Academic journal article T H E Journal (Technological Horizons In Education)

A Major Catalyst for Increasing Learning

Academic journal article T H E Journal (Technological Horizons In Education)

A Major Catalyst for Increasing Learning

Article excerpt

"If you can conceive of it, you can achieve it." (Kennedy Space Center, Florida) A rural Nebraska public school district adopted this philosophy when they applied for a three-year competitive Excellence in Education Grant in late 1995.

The school district serves approximately 1,400 students and is located in a community with a population slightly above 5,000. The economy is agri-related but somewhat diversified. Twenty-three percent of the students qualify for free and reduced lunch services; 11% for Title or Special Education services; and 14% for migrant education services.

Six school administrators and the District Technology Team of 18 staff members had the vision to design a plan for restructuring their schools and classrooms. Not unlike other educators and psychologists (Collins, Brown and Newman 1989; Resnick 1987), the staff recognized that the major skills needed by all students were comprehension, reasoning, composition and experimentation. Skills cannot be acquired through simply teaching facts but, instead, can be acquired by providing the learner with an opportunity to interact with the content, define learning goals, and explore new understandings through authentic, challenging tasks. Technology was the major catalyst identified by staff for encouraging the learner to interact with the content.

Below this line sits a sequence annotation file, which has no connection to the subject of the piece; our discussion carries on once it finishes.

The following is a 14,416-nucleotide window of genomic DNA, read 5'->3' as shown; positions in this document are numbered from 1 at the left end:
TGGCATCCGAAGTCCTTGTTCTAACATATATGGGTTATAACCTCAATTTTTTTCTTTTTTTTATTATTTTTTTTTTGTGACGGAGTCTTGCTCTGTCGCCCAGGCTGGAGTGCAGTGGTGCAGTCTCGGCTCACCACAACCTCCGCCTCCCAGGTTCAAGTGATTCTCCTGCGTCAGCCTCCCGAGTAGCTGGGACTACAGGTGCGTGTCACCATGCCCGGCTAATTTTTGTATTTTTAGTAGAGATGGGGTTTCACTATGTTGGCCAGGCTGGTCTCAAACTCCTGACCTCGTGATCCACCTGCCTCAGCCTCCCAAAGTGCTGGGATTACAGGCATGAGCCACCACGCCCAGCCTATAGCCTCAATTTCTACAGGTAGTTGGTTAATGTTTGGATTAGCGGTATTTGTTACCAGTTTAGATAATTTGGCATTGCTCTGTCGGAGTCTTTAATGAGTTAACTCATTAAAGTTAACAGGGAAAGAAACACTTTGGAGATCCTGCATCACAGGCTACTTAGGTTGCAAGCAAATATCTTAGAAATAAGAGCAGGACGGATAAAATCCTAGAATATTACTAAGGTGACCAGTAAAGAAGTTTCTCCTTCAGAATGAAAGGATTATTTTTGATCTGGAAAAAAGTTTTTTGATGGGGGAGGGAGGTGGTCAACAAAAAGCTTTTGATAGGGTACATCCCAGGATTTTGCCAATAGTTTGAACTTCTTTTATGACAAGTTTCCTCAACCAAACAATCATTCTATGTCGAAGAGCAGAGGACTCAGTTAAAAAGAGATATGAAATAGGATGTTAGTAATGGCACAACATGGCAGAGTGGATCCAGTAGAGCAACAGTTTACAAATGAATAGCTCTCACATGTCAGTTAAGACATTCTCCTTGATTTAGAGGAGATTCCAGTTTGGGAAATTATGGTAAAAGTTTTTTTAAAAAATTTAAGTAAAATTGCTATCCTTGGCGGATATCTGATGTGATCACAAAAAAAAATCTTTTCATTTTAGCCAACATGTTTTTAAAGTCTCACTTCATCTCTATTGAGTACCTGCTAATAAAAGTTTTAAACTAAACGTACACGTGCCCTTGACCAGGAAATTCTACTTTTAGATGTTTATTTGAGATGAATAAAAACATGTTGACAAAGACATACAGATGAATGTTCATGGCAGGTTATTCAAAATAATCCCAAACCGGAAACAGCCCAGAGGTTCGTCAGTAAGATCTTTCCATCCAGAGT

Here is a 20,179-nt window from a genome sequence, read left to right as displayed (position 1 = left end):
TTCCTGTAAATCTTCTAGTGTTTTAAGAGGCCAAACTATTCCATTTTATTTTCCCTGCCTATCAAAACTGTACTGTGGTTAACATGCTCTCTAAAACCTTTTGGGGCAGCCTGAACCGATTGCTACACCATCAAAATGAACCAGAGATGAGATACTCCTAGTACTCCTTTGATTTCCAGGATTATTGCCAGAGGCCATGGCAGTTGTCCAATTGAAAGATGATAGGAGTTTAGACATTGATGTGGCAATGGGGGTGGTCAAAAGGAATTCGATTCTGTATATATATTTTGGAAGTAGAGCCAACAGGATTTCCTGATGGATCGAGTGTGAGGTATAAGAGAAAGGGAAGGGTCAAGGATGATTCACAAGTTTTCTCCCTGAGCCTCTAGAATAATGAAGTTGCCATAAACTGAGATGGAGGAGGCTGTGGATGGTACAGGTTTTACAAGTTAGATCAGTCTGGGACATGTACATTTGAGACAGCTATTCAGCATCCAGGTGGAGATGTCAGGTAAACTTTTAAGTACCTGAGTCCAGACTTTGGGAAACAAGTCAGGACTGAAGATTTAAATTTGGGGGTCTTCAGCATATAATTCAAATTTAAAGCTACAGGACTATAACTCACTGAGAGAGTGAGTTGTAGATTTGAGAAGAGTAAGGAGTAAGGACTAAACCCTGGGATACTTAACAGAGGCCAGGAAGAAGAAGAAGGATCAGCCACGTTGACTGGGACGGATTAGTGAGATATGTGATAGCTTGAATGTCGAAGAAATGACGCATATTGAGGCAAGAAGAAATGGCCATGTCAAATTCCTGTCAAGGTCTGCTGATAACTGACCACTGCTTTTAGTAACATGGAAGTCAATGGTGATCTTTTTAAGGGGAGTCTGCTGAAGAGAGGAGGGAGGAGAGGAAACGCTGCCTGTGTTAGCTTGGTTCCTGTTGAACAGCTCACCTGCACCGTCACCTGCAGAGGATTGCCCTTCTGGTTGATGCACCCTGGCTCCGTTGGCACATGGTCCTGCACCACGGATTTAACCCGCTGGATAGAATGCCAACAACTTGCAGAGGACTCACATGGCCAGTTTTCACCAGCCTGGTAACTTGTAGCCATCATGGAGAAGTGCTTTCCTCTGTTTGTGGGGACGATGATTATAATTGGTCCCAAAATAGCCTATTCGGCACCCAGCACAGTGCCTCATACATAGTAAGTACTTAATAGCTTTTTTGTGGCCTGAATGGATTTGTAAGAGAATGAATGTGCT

The students involved in this study will live and work in the information age. Life outside the school doors provides opportunities for students to interact with their environment through television, simulation games, home computers and videos. Unfortunately our schools have not kept up with technology that has invaded our businesses, homes and marketplace. The purpose of this study was twofold: a) to examine the changes in teachers' and students' use of technology in the classroom and; b) to determine the changes in reading and math achievement for students in grades 1-3 over a three-year period. Students used an Integrated Learning System to improve basic reading and math skills and were tested annually on a norm-referenced test.

Research and evaluation of technology innovations linked to school reform have provided few definitive answers (Herman 1994). Attempts to answer questions focused on school reform with empirical data have provided little verification for policy makers, educators and the public. However, studies in public school settings produced evidence showing that increased access to information has positive effects on student learning. In order to measure these effects, evaluation in this study included alternative research and evaluation strategies that were qualitative in nature, longitudinal in design and context-centered.


The information needed to answer the research questions in this study was collected from a rural Nebraska school district. The school district received funding for a three-year study to increase technology access and provide technology training to teachers and students. A computer was placed in each classroom (80 classrooms) and 27 computers were located in the elementary Integrated Learning Lab with Computer Curriculum Corporation Success Maker software. The computer software, Success Maker, automatically diagnoses and places students on the appropriate skill level while using the computer. The computer lab was used by 314 students and 13 teachers in grades 1-3 from January 1996 through May 1998.

A teacher survey was used to collect data on teacher and student use of technology in the classroom. The survey instrument was developed by Sandy Blankenship, a technology consultant for Educational Service Unit #6 in Nebraska. Previously, the instrument had been used in five Nebraska school districts to assess changes in teacher and student behavior relating to the use of technology. Following 3 years of technology staff development training (6 days per year), this instrument was distributed to 80 teachers. …

Search by... Author
Show... All Results Primary Sources Peer-reviewed


An unknown error has occurred. Please click the button below to reload the page. If the problem persists, please try again in a little while.